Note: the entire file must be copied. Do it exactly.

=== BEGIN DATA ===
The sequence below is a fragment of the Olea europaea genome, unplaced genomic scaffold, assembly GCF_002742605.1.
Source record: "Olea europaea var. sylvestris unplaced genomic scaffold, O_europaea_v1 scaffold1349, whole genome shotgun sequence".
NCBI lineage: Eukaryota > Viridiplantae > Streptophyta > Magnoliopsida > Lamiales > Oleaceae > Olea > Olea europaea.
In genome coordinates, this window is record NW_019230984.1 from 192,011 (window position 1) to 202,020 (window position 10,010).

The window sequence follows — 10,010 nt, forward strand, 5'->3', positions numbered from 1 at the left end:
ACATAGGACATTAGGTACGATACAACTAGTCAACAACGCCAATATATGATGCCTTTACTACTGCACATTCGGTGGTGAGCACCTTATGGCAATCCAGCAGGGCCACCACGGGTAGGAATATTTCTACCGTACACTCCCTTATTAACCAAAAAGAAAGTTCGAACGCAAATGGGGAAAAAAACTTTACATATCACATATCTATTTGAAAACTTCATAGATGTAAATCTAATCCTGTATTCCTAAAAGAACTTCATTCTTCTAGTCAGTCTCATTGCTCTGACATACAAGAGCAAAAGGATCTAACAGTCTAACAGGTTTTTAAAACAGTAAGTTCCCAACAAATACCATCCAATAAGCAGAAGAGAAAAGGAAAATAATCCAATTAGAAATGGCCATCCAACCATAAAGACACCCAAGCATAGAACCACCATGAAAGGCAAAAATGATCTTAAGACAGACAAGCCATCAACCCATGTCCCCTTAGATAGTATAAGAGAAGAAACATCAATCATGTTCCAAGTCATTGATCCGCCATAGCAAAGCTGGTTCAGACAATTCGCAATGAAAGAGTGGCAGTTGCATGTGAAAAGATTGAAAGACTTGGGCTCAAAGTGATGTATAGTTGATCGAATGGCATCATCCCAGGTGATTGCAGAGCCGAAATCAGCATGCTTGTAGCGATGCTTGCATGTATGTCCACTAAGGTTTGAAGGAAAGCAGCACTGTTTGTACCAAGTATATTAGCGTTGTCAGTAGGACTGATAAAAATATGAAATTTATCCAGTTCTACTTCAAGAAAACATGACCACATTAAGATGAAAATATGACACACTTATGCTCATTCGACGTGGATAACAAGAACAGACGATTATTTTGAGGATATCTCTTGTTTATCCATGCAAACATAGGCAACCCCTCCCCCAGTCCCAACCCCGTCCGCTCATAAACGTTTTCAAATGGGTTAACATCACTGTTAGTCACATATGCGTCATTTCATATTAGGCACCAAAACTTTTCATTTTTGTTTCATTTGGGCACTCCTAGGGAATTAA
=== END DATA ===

The sequence below is a fragment of the Olea europaea genome, unplaced genomic scaffold, assembly GCF_002742605.1.
Source record: "Olea europaea var. sylvestris unplaced genomic scaffold, O_europaea_v1 scaffold1349, whole genome shotgun sequence".
NCBI lineage: Eukaryota > Viridiplantae > Streptophyta > Magnoliopsida > Lamiales > Oleaceae > Olea > Olea europaea.
In genome coordinates, this window is record NW_019230984.1 from 192,011 (window position 1) to 202,020 (window position 10,010).

The window sequence follows — 10,010 nt, forward strand, 5'->3', positions numbered from 1 at the left end:
ACATAGGACATTAGGTACGATACAACTAGTCAACAACGCCAATATATGATGCCTTTACTACTGCACATTCGGTGGTGAGCACCTTATGGCAATCCAGCAGGGCCACCACGGGTAGGAATATTTCTACCGTACACTCCCTTATTAACCAAAAAGAAAGTTCGAACGCAAATGGGGAAAAAAACTTTACATATCACATATCTATTTGAAAACTTCATAGATGTAAATCTAATCCTGTATTCCTAAAAGAACTTCATTCTTCTAGTCAGTCTCATTGCTCTGACATACAAGAGCAAAAGGATCTAACAGTCTAACAGGTTTTTAAAACAGTAAGTTCCCAACAAATACCATCCAATAAGCAGAAGAGAAAAGGAAAATAATCCAATTAGAAATGGCCATCCAACCATAAAGACACCCAAGCATAGAACCACCATGAAAGGCAAAAATGATCTTAAGACAGACAAGCCATCAACCCATGTCCCCTTAGATAGTATAAGAGAAGAAACATCAATCATGTTCCAAGTCATTGATCCGCCATAGCAAAGCTGGTTCAGACAATTCGCAATGAAAGAGTGGCAGTTGCATGTGAAAAGATTGAAAGACTTGGGCTCAAAGTGATGTATAGTTGATCGAATGGCATCATCCCAGGTGATTGCAGAGCCGAAATCAGCATGCTTGTAGCGATGCTTGCATGTATGTCCACTAAGGTTTGAAGGAAAGCAGCACTGTTTGTACCAAGTATATTAGCGTTGTCAGTAGGACTGATAAAAATATGAAATTTATCCAGTTCTACTTCAAGAAAACATGACCACATTAAGATGAAAATATGACACACTTATGCTCATTCGACGTGGATAACAAGAACAGACGATTATTTTGAGGATATCTCTTGTTTATCCATGCAAACATAGGCAACCCCTCCCCCAGTCCCAACCCCGTCCGCTCATAAACGTTTTCAAATGGGTTAACATCACTGTTAGTCACATATGCGTCATTTCATATTAGGCACCAAAACTTTTCATTTTTGTTTCATTTGGGCACTCCTAGGGAATTAA